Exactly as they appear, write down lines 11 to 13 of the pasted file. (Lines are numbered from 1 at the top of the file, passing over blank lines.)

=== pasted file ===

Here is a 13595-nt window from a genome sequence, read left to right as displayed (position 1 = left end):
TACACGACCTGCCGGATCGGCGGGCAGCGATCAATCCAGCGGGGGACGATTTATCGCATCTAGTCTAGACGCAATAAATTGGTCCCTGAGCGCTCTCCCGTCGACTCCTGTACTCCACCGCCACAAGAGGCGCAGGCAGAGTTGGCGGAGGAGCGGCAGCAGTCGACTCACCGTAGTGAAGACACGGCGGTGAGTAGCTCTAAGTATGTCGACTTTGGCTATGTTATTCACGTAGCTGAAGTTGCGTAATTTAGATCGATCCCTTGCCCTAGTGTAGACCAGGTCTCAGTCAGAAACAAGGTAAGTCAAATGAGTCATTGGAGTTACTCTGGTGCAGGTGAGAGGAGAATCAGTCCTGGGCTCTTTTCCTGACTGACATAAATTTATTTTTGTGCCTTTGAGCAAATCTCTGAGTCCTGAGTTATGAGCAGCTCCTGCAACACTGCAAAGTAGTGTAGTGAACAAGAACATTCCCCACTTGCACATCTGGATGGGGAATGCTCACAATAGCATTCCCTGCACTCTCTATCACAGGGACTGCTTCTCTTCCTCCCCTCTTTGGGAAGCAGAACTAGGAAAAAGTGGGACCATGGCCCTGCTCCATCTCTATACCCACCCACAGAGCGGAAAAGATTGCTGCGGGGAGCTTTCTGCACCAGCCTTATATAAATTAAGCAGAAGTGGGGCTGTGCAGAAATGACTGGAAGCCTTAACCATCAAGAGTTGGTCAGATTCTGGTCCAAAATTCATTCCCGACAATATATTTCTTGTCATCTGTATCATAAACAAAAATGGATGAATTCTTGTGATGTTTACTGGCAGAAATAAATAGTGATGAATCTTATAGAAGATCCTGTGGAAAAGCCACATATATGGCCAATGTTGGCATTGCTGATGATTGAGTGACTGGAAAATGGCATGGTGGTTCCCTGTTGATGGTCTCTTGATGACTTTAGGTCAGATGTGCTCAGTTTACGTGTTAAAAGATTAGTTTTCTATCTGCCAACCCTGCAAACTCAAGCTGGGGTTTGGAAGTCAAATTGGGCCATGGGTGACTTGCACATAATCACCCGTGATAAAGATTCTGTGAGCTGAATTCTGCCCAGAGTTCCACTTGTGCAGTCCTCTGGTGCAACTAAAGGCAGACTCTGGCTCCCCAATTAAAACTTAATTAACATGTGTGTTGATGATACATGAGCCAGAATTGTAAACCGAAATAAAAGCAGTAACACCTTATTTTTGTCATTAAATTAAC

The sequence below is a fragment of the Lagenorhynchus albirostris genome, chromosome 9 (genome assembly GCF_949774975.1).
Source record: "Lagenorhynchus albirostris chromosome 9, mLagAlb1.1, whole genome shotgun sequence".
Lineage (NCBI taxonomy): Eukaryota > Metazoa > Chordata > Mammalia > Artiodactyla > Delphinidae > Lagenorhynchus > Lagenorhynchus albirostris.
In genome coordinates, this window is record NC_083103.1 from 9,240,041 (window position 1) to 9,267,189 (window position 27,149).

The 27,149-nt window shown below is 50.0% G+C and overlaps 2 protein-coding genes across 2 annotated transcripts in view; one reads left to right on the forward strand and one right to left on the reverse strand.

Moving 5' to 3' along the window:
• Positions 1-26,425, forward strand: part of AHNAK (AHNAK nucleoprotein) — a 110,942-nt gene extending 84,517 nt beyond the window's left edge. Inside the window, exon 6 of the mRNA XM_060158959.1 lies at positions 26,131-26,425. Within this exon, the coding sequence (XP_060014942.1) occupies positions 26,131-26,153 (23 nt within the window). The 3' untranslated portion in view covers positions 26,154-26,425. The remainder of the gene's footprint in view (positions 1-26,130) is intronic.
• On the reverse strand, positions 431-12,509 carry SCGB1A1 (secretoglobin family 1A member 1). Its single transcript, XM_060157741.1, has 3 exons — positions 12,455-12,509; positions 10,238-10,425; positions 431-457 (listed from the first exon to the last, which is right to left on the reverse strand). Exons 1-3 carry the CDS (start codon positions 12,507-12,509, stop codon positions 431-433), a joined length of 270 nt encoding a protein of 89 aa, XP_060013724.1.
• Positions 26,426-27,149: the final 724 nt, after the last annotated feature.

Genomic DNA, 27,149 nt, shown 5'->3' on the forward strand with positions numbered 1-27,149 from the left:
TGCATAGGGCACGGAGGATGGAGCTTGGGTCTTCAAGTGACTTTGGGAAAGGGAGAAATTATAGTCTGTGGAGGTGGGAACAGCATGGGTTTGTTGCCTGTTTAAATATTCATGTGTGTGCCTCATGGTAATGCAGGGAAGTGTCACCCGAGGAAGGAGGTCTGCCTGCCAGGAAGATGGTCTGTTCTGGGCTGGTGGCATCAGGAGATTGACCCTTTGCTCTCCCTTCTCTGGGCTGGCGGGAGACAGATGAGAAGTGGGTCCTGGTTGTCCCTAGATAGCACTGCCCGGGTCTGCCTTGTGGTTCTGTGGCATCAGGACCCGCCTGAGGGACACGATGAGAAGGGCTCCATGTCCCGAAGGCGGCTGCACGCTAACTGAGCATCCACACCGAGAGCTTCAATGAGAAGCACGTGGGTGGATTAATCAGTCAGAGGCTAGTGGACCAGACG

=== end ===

• Positions 26,426-27,149: the final 724 nt, after the last annotated feature.

Genomic DNA, 27,149 nt, shown 5'->3' on the forward strand with positions numbered 1-27,149 from the left:
TGCATAGGGCACGGAGGATGGAGCTTGGGTCTTCAAGTGACTTTGGGAAAGGGAGAAATTATAGTCTGTGGAGGTGGGAACAGCATGGGTTTGTTGCCTGTTTAAATATTCATGTGTGTGCCTCATGGTAATGCAGGGAAGTGTCACCCGAGGAAGGAGGTCTGCCTGCCAGGAAGATGGTCTGTTCTGGGCTGGTGGCATCAGGAGATTGACCCTTTGCTCTCCCTTCTCTGGGCTGGCGGGAGACAGATGAGAAGTGGGTCCTGGTTGTCCCTAGATAGCACTGCCCGGGTCTGCCTTGTGGTTCTGTGGCATCAGGACCCGCCTGAGGGACACGATGAGAAGGGCTCCATGTCCCGAAGGCGGCTGCACGCTAACTGAGCATCCACACCGAGAGCTTCAATGAGAAGCACGTGGGTGGATTAATCAGTCAGAGGCTAGTGGACCAGACG